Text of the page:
This was my writers' group column in the Spectrum on November 2, 2011
F. S. Michaels in her thought provoking book The Monoculture: How One Story is Changing Everything examines the influence that a predominant story or narrative has on a culture. She traces different periods in history in which for example there was a religious, scientific, machine, or mathematics monoculture.
She presents evidence showing that we are currently living the “economic story” and that story whether we are aware of it or not determines to a large extent our societal worldview. In the economic story spending and the accumulation of “stuff” becomes our priority. Michaels probes more deeply the reasons that the economic story distracts us from living in a way that satisfies our deeper human needs.
The author describes how six areas of our lives are changing because of the rise of the economic story. “How you think about your work, your relationships with others and the natural world, your community, your physical and spiritual health, your education, and your creativity are being shaped by economic values and assumptions,”
For example it is evident that the economic story influences our relationships with others and the world. Recently Dr. Zbigniew Brzezinski, former National Security Adviser to President Carter, while discussing the complexity of the challenges we face in Iraq, Iran, and the Middle East observed that we have become so preoccupied with greed, financial success, with having to make a living, with just surviving that we are unaware of the painful consequences of what we are doing in the world.
Our preoccupation with the economic story enables us to engage in two costly wars content with allowing the burden of those wars to be carried by less than one percent of our population. How many of us ever come in contact with those whose lives are forever changed because of the sacrifices they make on the battlefield and the impact of those sacrifices on their families?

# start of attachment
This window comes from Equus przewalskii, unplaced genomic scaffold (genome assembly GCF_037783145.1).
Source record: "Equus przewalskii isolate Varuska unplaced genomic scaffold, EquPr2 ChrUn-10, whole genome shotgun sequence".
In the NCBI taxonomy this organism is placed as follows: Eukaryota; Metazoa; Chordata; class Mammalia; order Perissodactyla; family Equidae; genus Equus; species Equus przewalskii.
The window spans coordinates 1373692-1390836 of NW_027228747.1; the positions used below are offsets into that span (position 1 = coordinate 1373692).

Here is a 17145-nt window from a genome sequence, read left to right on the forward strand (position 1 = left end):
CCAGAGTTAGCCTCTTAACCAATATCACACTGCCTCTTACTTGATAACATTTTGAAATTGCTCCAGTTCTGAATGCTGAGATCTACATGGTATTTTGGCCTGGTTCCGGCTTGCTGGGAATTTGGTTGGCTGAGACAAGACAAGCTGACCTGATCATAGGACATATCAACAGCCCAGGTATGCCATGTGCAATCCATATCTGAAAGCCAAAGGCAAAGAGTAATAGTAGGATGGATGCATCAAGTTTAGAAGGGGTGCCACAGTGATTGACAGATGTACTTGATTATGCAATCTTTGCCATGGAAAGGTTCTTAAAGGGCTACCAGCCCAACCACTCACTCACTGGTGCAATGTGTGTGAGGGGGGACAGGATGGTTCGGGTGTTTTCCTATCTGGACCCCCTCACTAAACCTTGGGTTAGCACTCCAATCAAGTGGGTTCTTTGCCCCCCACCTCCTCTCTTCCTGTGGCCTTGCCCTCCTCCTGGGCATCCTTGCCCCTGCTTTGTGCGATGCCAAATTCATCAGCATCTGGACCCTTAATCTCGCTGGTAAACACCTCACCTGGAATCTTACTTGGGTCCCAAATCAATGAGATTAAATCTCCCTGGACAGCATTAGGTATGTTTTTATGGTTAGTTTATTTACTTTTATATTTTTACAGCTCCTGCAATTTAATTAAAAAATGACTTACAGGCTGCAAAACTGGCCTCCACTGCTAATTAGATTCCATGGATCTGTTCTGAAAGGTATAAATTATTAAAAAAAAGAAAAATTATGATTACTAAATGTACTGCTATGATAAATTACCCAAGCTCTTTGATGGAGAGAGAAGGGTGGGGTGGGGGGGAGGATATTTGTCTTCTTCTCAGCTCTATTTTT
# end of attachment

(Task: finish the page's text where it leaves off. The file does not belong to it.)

In the economic story American health care has experienced a transformation “from compassionate relief of suffering to a profit-orientated business.” During this transformation, given the growing emphasis on the business of health care, our costs exceed those of other developed nations while outcomes rank us no better that thirty- seventh among those nations.
Is the growing awareness of this “economic story” and the increasing inequalities in our nation driving the actions of the Tea Party movement and now the Occupy Wall Street protests? Perhaps the public is beginning to confront the inability of our political system to deal with the pain and challenges being experienced by so many.
Michaels invites us to become more introspective and thoughtful about the possibility of making different and more meaningful choices in our lives as we realize that our focus on money and economics saps our ability to appreciate and live by values such as “nurturing human dignity regardless of someone’s economic situation.”